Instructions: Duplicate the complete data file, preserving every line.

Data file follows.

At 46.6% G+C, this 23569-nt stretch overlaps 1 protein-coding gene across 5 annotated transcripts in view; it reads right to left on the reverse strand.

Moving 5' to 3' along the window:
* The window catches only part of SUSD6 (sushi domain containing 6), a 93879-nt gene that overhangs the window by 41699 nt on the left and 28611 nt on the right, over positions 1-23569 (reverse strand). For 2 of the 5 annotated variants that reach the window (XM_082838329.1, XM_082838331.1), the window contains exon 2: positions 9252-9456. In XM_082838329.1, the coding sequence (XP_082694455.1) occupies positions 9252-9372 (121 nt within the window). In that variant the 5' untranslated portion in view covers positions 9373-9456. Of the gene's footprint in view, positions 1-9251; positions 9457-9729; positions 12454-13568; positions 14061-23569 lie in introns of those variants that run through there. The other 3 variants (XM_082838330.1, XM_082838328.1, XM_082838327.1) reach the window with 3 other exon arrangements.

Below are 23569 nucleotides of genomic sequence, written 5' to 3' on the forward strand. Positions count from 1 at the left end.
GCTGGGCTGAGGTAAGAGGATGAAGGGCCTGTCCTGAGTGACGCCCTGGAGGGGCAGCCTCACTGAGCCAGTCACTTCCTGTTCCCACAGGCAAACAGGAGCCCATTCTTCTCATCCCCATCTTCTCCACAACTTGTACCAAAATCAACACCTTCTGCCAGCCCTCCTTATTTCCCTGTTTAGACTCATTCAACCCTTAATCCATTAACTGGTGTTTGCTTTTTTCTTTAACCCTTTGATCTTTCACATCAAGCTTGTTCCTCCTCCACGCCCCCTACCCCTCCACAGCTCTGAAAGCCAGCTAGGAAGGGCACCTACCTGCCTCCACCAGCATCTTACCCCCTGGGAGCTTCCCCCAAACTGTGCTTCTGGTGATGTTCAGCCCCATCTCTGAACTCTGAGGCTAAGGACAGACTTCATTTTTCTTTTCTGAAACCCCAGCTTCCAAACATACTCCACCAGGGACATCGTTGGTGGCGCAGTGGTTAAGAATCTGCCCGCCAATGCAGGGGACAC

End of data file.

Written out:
At 46.6% G+C, this 23569-nt stretch overlaps 1 protein-coding gene across 5 annotated transcripts in view; it reads right to left on the reverse strand.

Moving 5' to 3' along the window:
* The window catches only part of SUSD6 (sushi domain containing 6), a 93879-nt gene that overhangs the window by 41699 nt on the left and 28611 nt on the right, over positions 1-23569 (reverse strand). For 2 of the 5 annotated variants that reach the window (XM_082838329.1, XM_082838331.1), the window contains exon 2: positions 9252-9456. In XM_082838329.1, the coding sequence (XP_082694455.1) occupies positions 9252-9372 (121 nt within the window). In that variant the 5' untranslated portion in view covers positions 9373-9456. Of the gene's footprint in view, positions 1-9251; positions 9457-9729; positions 12454-13568; positions 14061-23569 lie in introns of those variants that run through there. The other 3 variants (XM_082838330.1, XM_082838328.1, XM_082838327.1) reach the window with 3 other exon arrangements.

Below are 23569 nucleotides of genomic sequence, written 5' to 3' on the forward strand. Positions count from 1 at the left end.
GCTGGGCTGAGGTAAGAGGATGAAGGGCCTGTCCTGAGTGACGCCCTGGAGGGGCAGCCTCACTGAGCCAGTCACTTCCTGTTCCCACAGGCAAACAGGAGCCCATTCTTCTCATCCCCATCTTCTCCACAACTTGTACCAAAATCAACACCTTCTGCCAGCCCTCCTTATTTCCCTGTTTAGACTCATTCAACCCTTAATCCATTAACTGGTGTTTGCTTTTTTCTTTAACCCTTTGATCTTTCACATCAAGCTTGTTCCTCCTCCACGCCCCCTACCCCTCCACAGCTCTGAAAGCCAGCTAGGAAGGGCACCTACCTGCCTCCACCAGCATCTTACCCCCTGGGAGCTTCCCCCAAACTGTGCTTCTGGTGATGTTCAGCCCCATCTCTGAACTCTGAGGCTAAGGACAGACTTCATTTTTCTTTTCTGAAACCCCAGCTTCCAAACATACTCCACCAGGGACATCGTTGGTGGCGCAGTGGTTAAGAATCTGCCCGCCAATGCAGGGGACAC